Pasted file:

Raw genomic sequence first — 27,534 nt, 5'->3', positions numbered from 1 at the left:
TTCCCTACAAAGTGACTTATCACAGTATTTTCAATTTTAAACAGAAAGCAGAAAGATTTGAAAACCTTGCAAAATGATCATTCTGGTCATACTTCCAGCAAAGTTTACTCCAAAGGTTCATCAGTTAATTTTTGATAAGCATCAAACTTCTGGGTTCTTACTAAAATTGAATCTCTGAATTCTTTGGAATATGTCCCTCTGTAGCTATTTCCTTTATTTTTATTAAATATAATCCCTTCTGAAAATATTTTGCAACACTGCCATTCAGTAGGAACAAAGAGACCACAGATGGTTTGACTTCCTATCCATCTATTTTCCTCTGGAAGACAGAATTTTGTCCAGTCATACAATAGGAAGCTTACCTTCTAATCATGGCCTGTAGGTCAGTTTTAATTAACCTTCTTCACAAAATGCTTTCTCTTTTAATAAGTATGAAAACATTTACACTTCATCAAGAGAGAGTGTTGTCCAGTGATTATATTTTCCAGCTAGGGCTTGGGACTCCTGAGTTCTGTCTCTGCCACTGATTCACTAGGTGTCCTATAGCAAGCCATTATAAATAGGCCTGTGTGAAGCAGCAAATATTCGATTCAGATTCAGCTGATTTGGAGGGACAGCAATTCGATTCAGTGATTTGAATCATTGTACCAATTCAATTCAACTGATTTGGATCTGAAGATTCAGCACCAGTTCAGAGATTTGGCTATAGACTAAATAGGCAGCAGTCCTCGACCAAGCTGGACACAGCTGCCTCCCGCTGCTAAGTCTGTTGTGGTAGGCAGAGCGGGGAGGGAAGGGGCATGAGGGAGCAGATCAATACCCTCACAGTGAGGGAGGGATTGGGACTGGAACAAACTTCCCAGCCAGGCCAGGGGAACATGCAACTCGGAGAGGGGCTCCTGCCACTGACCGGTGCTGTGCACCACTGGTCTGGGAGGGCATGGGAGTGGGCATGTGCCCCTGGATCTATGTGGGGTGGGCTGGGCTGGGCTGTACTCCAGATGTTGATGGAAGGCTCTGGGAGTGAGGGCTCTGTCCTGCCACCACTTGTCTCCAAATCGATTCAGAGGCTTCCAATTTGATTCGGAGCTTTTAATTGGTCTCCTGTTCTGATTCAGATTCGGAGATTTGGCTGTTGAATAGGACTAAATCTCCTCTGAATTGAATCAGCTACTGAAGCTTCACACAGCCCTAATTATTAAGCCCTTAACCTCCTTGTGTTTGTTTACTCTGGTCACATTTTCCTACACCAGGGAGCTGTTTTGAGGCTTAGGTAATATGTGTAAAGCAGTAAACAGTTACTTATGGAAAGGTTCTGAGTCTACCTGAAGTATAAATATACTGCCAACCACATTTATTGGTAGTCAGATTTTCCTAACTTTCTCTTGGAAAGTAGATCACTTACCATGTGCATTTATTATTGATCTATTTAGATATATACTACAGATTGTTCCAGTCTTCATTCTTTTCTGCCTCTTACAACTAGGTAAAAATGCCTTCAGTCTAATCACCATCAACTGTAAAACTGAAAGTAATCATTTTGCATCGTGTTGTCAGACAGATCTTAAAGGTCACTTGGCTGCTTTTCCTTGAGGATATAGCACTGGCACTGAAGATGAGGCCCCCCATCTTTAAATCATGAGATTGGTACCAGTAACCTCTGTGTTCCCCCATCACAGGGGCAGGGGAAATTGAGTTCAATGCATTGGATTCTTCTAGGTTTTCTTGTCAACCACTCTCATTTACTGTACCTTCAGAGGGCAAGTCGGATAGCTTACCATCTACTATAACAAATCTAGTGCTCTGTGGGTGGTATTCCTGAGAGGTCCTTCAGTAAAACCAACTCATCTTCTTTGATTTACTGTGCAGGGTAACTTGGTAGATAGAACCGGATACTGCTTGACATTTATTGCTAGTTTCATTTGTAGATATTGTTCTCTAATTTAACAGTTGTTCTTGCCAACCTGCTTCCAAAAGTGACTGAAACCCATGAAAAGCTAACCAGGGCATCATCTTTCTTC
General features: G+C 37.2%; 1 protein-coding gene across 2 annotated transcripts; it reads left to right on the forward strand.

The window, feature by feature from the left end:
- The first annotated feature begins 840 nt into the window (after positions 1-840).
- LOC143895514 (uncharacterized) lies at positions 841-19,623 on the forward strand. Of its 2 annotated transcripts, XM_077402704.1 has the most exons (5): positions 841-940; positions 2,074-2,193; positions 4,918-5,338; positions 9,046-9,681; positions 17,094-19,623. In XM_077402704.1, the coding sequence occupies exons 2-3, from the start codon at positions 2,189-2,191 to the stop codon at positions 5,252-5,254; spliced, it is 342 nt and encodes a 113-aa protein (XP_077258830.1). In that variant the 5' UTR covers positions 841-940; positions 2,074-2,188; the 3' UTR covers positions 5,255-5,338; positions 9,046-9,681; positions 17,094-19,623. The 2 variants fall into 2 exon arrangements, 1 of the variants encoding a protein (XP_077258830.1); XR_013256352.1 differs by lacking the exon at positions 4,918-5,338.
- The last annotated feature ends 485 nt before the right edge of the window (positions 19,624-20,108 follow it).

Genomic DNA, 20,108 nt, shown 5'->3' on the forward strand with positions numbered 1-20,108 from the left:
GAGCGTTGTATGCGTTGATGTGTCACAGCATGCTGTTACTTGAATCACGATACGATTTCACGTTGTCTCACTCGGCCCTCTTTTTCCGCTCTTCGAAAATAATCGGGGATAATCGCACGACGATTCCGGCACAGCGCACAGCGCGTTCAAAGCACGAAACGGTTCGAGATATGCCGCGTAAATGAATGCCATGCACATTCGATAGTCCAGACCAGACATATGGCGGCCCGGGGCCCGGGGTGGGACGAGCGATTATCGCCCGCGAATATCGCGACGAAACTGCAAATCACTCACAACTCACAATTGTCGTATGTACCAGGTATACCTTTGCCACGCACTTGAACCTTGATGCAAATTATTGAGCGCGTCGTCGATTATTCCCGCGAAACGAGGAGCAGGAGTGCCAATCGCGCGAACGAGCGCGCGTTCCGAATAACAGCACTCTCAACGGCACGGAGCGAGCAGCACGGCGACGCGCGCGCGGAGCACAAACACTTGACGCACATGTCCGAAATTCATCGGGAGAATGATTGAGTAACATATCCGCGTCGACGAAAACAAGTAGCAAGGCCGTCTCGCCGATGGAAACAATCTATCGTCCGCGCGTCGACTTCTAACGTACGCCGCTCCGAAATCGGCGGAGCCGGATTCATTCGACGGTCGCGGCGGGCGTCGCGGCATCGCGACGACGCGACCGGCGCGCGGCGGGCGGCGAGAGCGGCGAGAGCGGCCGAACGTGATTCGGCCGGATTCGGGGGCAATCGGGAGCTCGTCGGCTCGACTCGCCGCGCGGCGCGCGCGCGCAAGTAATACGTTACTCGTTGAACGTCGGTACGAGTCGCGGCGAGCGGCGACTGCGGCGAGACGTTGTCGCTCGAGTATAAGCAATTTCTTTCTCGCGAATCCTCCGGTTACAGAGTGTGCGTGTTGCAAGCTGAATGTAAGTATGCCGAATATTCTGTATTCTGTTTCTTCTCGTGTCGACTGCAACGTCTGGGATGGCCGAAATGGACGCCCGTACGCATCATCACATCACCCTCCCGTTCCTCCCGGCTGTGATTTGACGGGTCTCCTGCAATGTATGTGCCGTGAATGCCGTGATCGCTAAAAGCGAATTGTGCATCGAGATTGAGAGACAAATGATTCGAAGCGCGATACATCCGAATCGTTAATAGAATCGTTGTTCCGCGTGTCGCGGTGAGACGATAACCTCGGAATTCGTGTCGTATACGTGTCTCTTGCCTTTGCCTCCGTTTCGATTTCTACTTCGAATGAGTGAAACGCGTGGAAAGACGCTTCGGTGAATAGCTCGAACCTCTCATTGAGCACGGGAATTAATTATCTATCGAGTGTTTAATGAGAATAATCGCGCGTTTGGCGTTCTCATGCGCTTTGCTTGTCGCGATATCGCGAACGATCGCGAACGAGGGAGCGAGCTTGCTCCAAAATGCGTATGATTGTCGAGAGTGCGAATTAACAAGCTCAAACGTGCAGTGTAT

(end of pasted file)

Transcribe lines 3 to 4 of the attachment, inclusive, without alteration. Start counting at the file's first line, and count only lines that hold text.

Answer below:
General features: G+C 37.2%; 1 protein-coding gene across 2 annotated transcripts; it reads left to right on the forward strand.

The window, feature by feature from the left end: